The deal we struck in the end was that we would be frisked by cops on our way to the stage. I told them to stop when they tried to frisk the baby. It was like, “No, you can’t search my baby.
SJ: They wanted to add all this extra security, which I told them would only make the situation worse. A food fight broke out, started by members of the Patrick Watson band. All of a sudden, I saw all these guys emerge, big beefy guys with earpieces, and I was like, “Oh, fuck.” I sent Grant out to calm everyone down.
DA: The deal we struck in the end was that we would be frisked by cops on our way to the stage, which they did. I told them to stop when they tried to frisk the baby. It was like, “No, you can’t search my baby. You have my word, I’m not going to smuggle anything in with my child.”
The fifth annual Polaris Music Prize gala, held on September 20, 2010, featured major indie rock talents like Broken Social Scene and Tegan and Sara alongside the venerable Sadies and trailblazing hip-hop in the form of Shad’s TSOL.
GL: Someone told me I made a really sexist joke about Tegan and Sara, but they didn’t hear it. The joke was, ‘Still to come on tonight’s Polaris Prize Award, we’re going to get on to the stage two of the hottest, sexiest siblings in Canadian music. I’ve wanted to have sex with them for years and years and years. Yes, I’m talking about Dallas and Travis from the Sadies.”
SJ: That was the year things almost came to blows.
LL: It was the most difficult jury we have ever had. There was crying. There was fighting. We stood in the hallway after the winner had been selected – it’s not a consensus vote, it’s by points – but it was very close, and everyone wondered if we should vote again. Steve came in to tell people to settle down. I found it hard to maintain control.
Del Cowie: Everyone has one record they’re stomping for. My record was Shad’s TSOL. The sense I got was that we weren’t talking about the record on its own merits. We were talking about hip-hop in general and whether or not it was good. I said that publicly, and I don’t think I can get more specific than that.
SJ: I had to be like Michael Jackson between the two gangs. That’s the level of severity people were applying to this thing. I’m happy people take the decision so seriously, but really, they’re just records. We’re not selecting the new pope.
DC: When you go into the process of doing this, you assume, “Everyone loves music, this is going to be great.” But I might have underestimated how intense the debate was going to get. We were talking about one of the best hip-hop records ever released in this country. You have to realize that… different critics have different levels of understanding about different things.
Karkwa were ultimately announced as the winner.
SJ: People said that a Quebec band singing in French will never win the prize. But Francophone bands don’t make the short list unless Anglos vote for it. This notion that Quebec music is only for Quebec people was exploded with that decision.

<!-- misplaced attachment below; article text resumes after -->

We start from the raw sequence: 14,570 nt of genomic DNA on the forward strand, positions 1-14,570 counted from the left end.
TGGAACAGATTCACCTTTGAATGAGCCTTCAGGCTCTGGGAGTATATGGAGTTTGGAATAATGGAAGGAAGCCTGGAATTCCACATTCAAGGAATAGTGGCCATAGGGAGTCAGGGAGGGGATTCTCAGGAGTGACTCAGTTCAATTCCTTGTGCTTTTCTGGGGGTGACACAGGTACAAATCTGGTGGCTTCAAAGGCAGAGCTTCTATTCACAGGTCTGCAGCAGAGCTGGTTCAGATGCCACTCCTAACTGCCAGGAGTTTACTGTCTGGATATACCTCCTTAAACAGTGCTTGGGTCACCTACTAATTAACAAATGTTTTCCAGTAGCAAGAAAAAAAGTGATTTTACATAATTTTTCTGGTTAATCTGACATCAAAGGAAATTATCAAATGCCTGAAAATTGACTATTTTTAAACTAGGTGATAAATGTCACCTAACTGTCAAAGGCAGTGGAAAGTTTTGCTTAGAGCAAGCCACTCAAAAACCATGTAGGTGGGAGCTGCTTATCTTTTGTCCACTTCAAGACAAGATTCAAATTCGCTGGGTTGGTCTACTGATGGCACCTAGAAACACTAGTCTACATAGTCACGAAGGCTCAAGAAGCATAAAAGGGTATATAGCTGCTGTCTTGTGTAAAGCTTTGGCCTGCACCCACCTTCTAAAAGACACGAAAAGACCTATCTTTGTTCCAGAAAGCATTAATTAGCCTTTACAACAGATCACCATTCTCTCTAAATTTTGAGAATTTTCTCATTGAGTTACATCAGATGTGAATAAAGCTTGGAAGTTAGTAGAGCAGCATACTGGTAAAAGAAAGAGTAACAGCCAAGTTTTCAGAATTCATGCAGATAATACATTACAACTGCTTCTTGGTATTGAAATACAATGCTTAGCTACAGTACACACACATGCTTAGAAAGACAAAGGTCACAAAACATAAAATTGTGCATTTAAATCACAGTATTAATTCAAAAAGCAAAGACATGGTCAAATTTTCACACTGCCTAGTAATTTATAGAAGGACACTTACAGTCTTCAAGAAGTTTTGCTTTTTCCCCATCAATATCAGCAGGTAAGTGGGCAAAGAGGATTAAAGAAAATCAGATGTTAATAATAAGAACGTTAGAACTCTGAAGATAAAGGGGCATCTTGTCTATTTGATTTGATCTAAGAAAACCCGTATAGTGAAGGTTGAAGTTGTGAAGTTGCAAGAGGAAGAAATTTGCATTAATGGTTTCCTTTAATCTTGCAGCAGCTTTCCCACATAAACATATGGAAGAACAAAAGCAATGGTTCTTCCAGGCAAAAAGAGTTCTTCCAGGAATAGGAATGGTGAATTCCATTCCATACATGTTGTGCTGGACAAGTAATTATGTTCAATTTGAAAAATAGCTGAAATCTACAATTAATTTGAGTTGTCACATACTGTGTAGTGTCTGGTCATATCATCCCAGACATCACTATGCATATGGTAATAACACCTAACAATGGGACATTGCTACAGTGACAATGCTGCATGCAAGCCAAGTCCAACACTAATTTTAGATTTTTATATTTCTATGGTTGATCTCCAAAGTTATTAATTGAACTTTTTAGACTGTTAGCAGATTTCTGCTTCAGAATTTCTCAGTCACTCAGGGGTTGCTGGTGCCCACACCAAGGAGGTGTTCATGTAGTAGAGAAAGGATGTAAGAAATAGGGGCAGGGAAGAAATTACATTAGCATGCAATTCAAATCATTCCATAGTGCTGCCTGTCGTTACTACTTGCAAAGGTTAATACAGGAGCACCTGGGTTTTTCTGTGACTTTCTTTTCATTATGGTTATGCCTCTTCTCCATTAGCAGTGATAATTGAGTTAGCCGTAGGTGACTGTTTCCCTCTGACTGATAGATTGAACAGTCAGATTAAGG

The 2011 Polaris Music Prize was awarded on September 19, pairing longtime host Grant Lawrence with former winner Damian Abraham. A diverse Short List included Colin Stetson’s experimental jazz alongside the PBR&B of the Weeknd and the legendary Ron Sexsmith, plus some insanely popular band from Montreal.
GL: There’s always jokes that get cut. Steve Jordan will cut jokes. One from last year was, “Hey, how about that Colin Stetson record, eh? Not since my mother’s Christmas meatloaf have so many people pretended to like something.”
DA: Hosting was nerve-wracking. When you’re a performer, it’s your show. When you’re the host, all you’re there to do is help move it along. Especially the year we performed, it was just like, “What the fuck do we have to lose?” I pulled my underwear into my ass crack to make a thong, and I remember thinking, “I’m doing this on national TV.”
GL: Ron Sexmith was nominated, and there are a lot of jokes to be made there. Here’s one, “Ron Sexsmith had a documentary air recently about his career. He had a tribute in his honour held at Massey Hall, and you can’t stroll down Queen Street without running into Ron. The Weeknd called Ron Sexsmith and is offering Ron lessons in anonymity in exchange for a melody.”
SJ: I remember being very concerned about the record that won all those other awards not winning our award. I prepared in my head for six months how to defend the award if Arcade Fire didn’t win. But I would have been happy with any of those records winning.
LL: It was “damned if you do, damned if you don’t.” They were a shoe-in, which made them not a shoe-in, since Polaris is an “underdog prize.”
Mercifully, Arcade Fire won.
GL: There’s a lot of awards in this country. Some appeal to the industry. Some appeal to the fans. But rarely does a prize appeal to the musicians, the industry, the media, and the fans. Polaris does all that.
Photos by Dustin Rabin. Courtesy of Polaris Music Prize.
This article originally appeared in the july 2012 Issue of AUX Magazine.